Are there homophones in other languages?
One thing I like about learning German is that once you learn what all the letters and letter combinations sound like, it actually can be easy to spell a word you've never seen or heard before. Rather in English, one must know the context of certain words in order to be able to spell them correctly, like pair and pare, steal and steel, plain and plane, etc. I have yet to come across two German words that are pronounced the same but spelled differently. Are there any in German or other languages besides English?
There are absolutely tons of German homophones (though fewer than in English).
die Seite (page/side) / die Saite (string/chord on a string instrument)
der Leib (rump/body) / der Laib (loaf of bread)
das Läuten (the ringing) / (den) Leuten (dative form of die Leute (the people))
Häute (skins) / heute (today)
das Meer (the sea) / mehr (more)
isst (eats) / ist (is)
hast (has) / (die) Hast (the haste) / hasst (hates)
I could go on...
Mandarin, being composed of a limited number of syllables, is replete with homophones. Same goes for Japanese, I think.
The first one that comes to mind in German would be ist/isst. Also hast/hasst. I would bet there are plenty of others. Some might argue that the double-s sound is longer, but most people would have a hard time distinguishing that at a conversational rate of speed!
On the other hand, there are also pairs like der Weg (the way) / weg (away), which are spelled the same but pronounced differently (roughly, VAYG vs. VECK).
May I just point out that Weg is not pronounced "vayg". The German "e" does not make an "ay" sound. In other words, if you're pronouncing Weg it should (ideally) not end up sounding like the English "vague". That's just the American/(and other native English speakers') way of mangling it.
Yes, I understand. I just couldn't think of a better way to spell it using English phonetics to show the difference between short and long e... :)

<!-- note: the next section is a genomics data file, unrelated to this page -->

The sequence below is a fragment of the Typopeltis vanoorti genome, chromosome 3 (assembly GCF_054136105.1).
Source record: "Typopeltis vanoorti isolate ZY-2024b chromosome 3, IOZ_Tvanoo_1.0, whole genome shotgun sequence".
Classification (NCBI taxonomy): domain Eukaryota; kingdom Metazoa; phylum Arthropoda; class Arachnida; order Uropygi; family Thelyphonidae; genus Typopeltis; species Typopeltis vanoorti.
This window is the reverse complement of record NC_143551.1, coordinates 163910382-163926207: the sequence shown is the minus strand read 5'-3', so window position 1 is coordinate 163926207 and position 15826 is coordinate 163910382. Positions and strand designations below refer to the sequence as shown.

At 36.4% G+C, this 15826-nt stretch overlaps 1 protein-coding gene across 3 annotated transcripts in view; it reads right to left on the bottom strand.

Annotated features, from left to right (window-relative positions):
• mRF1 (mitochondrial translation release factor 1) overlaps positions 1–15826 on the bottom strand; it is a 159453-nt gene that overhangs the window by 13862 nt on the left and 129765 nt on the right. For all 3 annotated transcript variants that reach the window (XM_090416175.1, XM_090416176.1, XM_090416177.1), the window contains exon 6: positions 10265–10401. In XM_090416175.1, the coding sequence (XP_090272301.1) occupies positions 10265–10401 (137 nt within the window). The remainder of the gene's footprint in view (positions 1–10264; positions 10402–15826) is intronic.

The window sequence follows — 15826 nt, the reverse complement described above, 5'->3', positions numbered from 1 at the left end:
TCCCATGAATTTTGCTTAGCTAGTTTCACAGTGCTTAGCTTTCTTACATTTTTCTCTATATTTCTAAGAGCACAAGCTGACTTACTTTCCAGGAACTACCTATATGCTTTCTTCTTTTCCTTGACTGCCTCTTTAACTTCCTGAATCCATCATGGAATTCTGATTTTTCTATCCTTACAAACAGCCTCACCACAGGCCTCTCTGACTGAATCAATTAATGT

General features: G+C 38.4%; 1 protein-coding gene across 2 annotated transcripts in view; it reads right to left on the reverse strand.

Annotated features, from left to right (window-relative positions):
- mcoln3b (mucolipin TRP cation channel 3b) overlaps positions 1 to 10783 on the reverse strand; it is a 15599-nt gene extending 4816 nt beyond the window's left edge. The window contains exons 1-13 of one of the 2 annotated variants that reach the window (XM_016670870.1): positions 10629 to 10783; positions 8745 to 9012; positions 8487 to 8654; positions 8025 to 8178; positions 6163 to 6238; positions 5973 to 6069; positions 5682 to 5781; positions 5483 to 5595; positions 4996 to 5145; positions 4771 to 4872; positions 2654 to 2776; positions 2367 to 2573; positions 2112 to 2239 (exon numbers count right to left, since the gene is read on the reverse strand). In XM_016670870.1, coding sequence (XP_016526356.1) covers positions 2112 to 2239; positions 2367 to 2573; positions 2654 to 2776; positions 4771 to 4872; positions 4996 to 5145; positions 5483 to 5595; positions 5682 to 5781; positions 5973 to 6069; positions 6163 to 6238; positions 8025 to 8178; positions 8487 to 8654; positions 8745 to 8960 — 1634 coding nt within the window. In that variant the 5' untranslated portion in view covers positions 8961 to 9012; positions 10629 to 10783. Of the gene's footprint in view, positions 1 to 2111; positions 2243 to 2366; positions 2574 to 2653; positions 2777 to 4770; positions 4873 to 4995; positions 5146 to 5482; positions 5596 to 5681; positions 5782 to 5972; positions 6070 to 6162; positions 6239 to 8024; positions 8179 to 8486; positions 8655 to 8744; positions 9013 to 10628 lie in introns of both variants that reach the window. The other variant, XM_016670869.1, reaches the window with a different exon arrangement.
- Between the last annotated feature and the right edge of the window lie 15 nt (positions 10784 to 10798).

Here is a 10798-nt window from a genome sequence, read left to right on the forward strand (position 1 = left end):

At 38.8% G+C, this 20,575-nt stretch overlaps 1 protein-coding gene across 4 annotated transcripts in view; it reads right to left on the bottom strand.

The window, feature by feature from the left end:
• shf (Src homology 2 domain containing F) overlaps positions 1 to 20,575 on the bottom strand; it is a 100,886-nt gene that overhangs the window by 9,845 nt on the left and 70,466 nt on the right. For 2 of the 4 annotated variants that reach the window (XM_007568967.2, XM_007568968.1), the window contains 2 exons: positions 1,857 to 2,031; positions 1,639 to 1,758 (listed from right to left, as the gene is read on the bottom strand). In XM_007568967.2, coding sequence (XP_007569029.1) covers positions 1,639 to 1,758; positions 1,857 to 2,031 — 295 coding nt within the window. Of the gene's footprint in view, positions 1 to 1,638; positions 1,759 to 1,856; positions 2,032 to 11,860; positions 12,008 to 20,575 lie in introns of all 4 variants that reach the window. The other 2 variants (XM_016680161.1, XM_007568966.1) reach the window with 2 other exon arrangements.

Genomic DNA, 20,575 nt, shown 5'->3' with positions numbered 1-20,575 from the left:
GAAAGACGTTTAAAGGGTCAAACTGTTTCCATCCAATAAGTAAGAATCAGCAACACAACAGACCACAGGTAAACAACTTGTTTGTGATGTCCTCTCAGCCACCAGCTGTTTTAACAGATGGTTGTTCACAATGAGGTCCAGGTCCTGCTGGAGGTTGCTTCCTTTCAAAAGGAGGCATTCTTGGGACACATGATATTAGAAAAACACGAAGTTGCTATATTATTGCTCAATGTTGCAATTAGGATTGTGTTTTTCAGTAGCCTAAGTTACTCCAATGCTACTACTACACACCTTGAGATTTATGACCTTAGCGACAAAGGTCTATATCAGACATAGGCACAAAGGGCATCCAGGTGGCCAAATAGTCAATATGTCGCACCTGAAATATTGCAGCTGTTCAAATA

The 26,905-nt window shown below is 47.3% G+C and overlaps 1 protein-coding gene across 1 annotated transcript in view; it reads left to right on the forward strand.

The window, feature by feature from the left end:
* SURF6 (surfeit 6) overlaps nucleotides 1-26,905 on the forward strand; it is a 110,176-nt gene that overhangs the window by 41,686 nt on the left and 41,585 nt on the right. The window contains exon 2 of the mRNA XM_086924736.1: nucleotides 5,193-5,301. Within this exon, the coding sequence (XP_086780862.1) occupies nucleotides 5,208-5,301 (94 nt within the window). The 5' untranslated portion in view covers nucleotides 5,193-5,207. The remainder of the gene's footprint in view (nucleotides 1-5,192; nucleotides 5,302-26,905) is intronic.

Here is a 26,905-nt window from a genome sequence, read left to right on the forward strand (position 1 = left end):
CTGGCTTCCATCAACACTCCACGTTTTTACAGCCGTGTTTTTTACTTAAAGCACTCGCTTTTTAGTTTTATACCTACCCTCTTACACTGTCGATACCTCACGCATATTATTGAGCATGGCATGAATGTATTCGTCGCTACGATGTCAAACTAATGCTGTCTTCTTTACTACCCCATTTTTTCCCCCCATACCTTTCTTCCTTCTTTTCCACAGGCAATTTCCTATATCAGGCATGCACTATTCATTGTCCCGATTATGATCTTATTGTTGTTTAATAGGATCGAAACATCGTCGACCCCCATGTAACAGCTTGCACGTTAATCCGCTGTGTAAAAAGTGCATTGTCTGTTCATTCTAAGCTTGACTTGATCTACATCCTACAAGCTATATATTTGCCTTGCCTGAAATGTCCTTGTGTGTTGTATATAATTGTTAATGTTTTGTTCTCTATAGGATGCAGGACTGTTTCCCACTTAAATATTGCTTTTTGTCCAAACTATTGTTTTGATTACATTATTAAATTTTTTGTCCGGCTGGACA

It's really tricky that one. Reminds me of this ancient Doris Day song I used to listen to as a kid and wonder who the hell this Kay Sarah was... until, years later, when I learnt Spanish, I finally figured out that she'd been trying to sing Qué será... !
I've never heard anyone claim that double-s sounds longer.
As far as I'm concerned, double consonants are nearly always just an orthographic convention to mark the preceding vowel sound as short - so "ist, isst; das, dass; hast, hasst" are pronounced completely identically.
You may get geminate consonants at a morpheme boundary ("abbinden" might be "ab-binden") but in the middle, no. "Sabber", for instance, just has a single /b/ sound just as "jabber" would in English.
Man ist was man isst. Bratwurst.
(A line from a Dutch stand up comedian about the "hated" Germans, some thirty odd years ago, that I remembered. I don't remember the context, though...) :-)
Good examples. Yes, I agree with the longer 's' sound with isst vs ist and hasst vs. hast that's why I wasn't technically considering them to be homophone pairs, but you make a good point about how it still could be confusing in a regular conversation. :)